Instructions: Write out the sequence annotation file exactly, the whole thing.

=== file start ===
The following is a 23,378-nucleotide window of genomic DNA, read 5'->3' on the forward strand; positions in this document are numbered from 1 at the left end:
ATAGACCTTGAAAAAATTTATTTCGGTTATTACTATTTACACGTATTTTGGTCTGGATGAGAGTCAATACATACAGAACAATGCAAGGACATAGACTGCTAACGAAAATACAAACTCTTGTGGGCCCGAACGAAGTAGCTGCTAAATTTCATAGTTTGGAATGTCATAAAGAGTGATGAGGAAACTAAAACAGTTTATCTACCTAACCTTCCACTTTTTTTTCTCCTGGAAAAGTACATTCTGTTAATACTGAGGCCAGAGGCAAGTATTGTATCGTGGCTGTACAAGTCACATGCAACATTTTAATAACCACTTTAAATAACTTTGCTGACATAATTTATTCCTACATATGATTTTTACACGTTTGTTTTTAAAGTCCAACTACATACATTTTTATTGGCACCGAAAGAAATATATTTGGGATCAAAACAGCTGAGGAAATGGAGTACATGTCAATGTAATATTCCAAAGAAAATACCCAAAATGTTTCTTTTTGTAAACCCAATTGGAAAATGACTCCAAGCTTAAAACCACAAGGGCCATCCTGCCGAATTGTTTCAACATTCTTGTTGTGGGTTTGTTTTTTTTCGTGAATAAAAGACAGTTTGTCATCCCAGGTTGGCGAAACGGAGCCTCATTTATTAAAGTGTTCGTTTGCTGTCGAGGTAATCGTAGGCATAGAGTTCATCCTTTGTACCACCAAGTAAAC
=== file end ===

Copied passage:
The following is a 23,378-nucleotide window of genomic DNA, read 5'->3' on the forward strand; positions in this document are numbered from 1 at the left end:
ATAGACCTTGAAAAAATTTATTTCGGTTATTACTATTTACACGTATTTTGGTCTGGATGAGAGTCAATACATACAGAACAATGCAAGGACATAGACTGCTAACGAAAATACAAACTCTTGTGGGCCCGAACGAAGTAGCTGCTAAATTTCATAGTTTGGAATGTCATAAAGAGTGATGAGGAAACTAAAACAGTTTATCTACCTAACCTTCCACTTTTTTTTCTCCTGGAAAAGTACATTCTGTTAATACTGAGGCCAGAGGCAAGTATTGTATCGTGGCTGTACAAGTCACATGCAACATTTTAATAACCACTTTAAATAACTTTGCTGACATAATTTATTCCTACATATGATTTTTACACGTTTGTTTTTAAAGTCCAACTACATACATTTTTATTGGCACCGAAAGAAATATATTTGGGATCAAAACAGCTGAGGAAATGGAGTACATGTCAATGTAATATTCCAAAGAAAATACCCAAAATGTTTCTTTTTGTAAACCCAATTGGAAAATGACTCCAAGCTTAAAACCACAAGGGCCATCCTGCCGAATTGTTTCAACATTCTTGTTGTGGGTTTGTTTTTTTTCGTGAATAAAAGACAGTTTGTCATCCCAGGTTGGCGAAACGGAGCCTCATTTATTAAAGTGTTCGTTTGCTGTCGAGGTAATCGTAGGCATAGAGTTCATCCTTTGTACCACCAAGTAAAC